To understand how anti-arrythmic drugs work, we must review automaticity and refractories. If any of this sounds foreign to you, read this quick refresher on cardiac physiology.
All cardiac cells can initiate electrical activity but they won’t fire if the SA node fires first. If the impulse doesn’t come from the SA node, that is arrythmia. This is a great safety mechanism in case the SA node doesn’t work. The ability for cardiac cells to fire on their own is meant to be a backup if they sense nothing is happening but these “latent pacemakers” will fire slower than the SA node and won’t fire normally.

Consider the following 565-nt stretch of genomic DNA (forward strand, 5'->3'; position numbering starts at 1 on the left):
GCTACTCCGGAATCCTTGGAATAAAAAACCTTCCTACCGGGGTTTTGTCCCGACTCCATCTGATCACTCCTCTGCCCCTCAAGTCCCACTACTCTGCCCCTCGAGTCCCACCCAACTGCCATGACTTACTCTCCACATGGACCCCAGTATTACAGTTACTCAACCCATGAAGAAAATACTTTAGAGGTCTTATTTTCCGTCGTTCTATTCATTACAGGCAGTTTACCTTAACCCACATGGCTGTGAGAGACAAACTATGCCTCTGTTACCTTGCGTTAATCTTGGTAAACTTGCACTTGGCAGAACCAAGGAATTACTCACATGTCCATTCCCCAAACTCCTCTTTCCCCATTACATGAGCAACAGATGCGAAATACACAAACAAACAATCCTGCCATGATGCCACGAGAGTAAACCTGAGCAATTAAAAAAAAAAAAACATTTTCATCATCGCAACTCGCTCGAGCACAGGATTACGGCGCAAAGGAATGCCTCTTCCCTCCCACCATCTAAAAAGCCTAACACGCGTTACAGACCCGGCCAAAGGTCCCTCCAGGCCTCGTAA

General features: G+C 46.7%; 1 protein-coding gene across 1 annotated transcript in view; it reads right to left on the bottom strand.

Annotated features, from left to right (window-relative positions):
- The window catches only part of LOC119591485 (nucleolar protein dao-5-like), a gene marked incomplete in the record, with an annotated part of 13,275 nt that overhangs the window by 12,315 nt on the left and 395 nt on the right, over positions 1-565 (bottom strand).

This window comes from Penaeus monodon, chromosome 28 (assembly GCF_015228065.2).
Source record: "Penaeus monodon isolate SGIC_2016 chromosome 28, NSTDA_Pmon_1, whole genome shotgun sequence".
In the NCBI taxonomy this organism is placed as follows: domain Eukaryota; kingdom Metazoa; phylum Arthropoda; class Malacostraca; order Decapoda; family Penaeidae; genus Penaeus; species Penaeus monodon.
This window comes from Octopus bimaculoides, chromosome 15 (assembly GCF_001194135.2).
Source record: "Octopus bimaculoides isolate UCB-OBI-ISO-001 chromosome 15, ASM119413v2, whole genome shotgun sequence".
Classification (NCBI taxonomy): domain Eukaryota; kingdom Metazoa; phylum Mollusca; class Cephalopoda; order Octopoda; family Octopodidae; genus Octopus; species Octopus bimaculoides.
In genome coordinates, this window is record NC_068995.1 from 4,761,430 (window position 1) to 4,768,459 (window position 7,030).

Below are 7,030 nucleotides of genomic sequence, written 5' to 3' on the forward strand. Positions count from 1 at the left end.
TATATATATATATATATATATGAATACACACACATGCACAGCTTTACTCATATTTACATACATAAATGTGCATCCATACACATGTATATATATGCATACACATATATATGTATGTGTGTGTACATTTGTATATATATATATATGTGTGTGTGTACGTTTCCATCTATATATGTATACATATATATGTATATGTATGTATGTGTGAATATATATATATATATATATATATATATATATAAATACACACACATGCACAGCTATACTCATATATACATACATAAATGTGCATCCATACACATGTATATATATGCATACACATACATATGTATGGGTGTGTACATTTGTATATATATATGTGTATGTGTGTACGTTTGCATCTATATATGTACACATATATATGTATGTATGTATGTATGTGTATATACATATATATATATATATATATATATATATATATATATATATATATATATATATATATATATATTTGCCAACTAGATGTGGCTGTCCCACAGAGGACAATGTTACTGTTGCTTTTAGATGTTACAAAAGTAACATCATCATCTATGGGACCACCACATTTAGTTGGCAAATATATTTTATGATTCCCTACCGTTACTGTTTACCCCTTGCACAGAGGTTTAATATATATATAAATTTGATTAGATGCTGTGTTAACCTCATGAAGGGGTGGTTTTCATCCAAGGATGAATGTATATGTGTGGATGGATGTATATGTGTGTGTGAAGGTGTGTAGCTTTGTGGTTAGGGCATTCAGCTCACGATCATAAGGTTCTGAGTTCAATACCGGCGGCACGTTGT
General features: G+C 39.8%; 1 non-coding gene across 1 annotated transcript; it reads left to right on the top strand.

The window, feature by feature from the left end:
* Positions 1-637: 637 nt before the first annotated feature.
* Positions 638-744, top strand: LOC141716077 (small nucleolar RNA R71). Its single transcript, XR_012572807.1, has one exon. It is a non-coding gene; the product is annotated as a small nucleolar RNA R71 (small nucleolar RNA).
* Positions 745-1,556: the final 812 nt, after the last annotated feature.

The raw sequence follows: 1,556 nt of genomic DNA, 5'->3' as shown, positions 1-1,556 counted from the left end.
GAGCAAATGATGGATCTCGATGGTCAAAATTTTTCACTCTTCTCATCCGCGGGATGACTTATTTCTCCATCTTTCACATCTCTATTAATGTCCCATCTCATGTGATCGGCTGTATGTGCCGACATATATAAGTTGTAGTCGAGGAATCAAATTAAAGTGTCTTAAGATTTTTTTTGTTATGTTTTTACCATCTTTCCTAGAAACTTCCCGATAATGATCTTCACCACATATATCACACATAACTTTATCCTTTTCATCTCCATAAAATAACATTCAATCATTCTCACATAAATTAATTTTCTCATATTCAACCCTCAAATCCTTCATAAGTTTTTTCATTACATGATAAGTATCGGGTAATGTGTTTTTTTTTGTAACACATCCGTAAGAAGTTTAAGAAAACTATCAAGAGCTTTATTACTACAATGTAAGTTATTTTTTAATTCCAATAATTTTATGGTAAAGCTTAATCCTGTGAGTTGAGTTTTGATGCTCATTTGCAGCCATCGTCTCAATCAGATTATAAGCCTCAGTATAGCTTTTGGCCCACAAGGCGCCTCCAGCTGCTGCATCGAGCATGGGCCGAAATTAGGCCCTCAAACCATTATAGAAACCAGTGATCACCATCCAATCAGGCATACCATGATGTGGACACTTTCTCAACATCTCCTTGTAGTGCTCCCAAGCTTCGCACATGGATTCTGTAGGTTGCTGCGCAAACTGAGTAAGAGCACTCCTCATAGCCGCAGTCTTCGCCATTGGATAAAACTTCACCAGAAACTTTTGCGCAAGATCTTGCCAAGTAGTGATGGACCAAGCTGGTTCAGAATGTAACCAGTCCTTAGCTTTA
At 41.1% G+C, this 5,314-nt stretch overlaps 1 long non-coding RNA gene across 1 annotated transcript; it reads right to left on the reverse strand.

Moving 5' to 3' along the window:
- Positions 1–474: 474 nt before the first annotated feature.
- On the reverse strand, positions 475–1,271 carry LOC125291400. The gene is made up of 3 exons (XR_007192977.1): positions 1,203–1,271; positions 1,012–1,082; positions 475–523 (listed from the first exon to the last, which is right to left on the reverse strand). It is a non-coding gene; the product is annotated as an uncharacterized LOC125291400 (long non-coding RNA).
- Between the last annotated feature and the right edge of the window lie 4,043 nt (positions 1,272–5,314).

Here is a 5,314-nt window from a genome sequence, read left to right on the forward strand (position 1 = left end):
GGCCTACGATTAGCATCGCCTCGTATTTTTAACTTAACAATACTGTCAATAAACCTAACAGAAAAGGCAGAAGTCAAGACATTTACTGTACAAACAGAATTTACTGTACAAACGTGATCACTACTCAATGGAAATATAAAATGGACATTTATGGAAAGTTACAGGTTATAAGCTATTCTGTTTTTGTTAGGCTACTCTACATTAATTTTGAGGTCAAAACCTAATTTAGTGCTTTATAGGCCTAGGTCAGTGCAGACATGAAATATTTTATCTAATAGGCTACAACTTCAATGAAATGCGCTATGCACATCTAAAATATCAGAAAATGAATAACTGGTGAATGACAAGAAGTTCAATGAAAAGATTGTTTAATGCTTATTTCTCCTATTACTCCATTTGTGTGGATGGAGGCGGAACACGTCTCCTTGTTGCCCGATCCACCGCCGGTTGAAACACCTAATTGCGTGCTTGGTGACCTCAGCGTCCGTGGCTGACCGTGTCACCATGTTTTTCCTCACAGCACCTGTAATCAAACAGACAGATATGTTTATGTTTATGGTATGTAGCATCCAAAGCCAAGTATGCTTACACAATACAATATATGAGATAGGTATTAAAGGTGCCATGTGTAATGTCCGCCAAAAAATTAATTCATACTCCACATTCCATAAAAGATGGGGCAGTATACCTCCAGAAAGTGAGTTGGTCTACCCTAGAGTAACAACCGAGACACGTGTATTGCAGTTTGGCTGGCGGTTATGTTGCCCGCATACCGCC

On the heart, there may be ectopic foci which are specific points that are firing abnormally. Ectopic means abnormal and foci means point. They may exist due to ischemia, acidosis, and suppressant drugs.
The action potential cannot occur during the refractory period due to the “all or nothing” phenomenon. The anti-arrhythmical drugs will lengthen this refractory period.
All antiarrhythmics have two therapeutic actions:
- Decrease automaticity
- Increase the refractory period
They also have other pharmacological effects that may not be therapeutic.
There’s different classes of drugs. Class 1A drugs tend to treat atrial arrhythmia. Class 1B and 1C tend to treat ventricular arrhythmia.
We’ll look more info these when we review anti-arrhythmial agents next.